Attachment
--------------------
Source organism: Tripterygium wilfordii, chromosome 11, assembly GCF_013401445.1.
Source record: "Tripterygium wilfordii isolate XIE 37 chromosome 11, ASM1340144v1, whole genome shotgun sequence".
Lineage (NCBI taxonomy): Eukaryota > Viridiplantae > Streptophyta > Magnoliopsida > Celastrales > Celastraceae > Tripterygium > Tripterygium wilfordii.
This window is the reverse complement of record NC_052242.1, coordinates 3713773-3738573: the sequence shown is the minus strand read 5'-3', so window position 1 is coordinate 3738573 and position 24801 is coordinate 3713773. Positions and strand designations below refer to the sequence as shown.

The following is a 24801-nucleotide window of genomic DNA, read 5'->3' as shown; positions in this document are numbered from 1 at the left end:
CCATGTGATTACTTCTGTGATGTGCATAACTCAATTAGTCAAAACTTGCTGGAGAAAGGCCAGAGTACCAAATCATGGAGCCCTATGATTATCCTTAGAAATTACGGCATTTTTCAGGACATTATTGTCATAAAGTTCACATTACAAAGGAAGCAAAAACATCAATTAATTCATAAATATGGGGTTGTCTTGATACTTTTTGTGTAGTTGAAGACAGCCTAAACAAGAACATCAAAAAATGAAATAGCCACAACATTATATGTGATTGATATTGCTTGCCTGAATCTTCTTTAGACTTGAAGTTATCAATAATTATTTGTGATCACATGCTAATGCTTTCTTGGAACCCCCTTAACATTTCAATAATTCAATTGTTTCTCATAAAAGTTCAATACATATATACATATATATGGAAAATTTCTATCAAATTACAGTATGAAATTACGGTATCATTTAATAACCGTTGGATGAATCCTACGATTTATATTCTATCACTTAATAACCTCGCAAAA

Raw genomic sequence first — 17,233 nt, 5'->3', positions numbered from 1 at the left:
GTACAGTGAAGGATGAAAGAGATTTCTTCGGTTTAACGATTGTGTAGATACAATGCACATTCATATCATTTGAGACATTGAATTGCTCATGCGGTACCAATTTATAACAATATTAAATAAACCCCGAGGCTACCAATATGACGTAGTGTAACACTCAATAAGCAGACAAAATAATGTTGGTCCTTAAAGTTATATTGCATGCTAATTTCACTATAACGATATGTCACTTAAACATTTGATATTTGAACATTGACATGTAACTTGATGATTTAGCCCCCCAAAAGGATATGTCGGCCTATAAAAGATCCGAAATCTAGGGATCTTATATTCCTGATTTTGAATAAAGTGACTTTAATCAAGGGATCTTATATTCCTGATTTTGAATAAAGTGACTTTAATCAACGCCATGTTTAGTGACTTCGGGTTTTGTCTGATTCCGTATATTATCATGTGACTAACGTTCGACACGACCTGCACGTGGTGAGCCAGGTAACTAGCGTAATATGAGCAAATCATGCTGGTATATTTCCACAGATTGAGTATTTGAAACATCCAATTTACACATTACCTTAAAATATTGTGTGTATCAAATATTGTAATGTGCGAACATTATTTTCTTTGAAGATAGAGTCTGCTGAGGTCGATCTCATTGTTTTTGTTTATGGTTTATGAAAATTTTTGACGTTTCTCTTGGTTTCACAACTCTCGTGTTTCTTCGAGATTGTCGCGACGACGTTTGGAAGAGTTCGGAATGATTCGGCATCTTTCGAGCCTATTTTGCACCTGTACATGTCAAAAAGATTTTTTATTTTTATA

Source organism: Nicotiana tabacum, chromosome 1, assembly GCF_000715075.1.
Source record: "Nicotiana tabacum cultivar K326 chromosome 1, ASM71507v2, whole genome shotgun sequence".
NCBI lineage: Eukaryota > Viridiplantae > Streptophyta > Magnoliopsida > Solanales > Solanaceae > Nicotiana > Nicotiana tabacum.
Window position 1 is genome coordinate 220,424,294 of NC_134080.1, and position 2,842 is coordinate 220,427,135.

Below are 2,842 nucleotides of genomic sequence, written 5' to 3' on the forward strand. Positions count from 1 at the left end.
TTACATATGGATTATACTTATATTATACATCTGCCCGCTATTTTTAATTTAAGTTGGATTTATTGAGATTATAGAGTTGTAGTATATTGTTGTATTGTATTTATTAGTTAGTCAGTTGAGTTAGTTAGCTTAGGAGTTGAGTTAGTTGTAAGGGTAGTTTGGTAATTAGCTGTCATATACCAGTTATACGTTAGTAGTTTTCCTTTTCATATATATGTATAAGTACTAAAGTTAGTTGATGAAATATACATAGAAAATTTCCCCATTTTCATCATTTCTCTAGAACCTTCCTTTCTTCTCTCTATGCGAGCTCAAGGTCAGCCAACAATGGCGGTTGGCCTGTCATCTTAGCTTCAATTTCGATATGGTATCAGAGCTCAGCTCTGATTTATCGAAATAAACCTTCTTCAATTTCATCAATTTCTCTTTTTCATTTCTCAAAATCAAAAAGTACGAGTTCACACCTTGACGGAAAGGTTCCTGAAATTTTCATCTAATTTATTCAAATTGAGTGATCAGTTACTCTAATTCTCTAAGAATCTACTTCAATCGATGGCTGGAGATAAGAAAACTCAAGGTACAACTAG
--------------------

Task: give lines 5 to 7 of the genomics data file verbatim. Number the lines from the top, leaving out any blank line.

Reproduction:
The following is a 24801-nucleotide window of genomic DNA, read 5'->3' as shown; positions in this document are numbered from 1 at the left end:
CCATGTGATTACTTCTGTGATGTGCATAACTCAATTAGTCAAAACTTGCTGGAGAAAGGCCAGAGTACCAAATCATGGAGCCCTATGATTATCCTTAGAAATTACGGCATTTTTCAGGACATTATTGTCATAAAGTTCACATTACAAAGGAAGCAAAAACATCAATTAATTCATAAATATGGGGTTGTCTTGATACTTTTTGTGTAGTTGAAGACAGCCTAAACAAGAACATCAAAAAATGAAATAGCCACAACATTATATGTGATTGATATTGCTTGCCTGAATCTTCTTTAGACTTGAAGTTATCAATAATTATTTGTGATCACATGCTAATGCTTTCTTGGAACCCCCTTAACATTTCAATAATTCAATTGTTTCTCATAAAAGTTCAATACATATATACATATATATGGAAAATTTCTATCAAATTACAGTATGAAATTACGGTATCATTTAATAACCGTTGGATGAATCCTACGATTTATATTCTATCACTTAATAACCTCGCAAAA

Raw genomic sequence first — 17,233 nt, 5'->3', positions numbered from 1 at the left: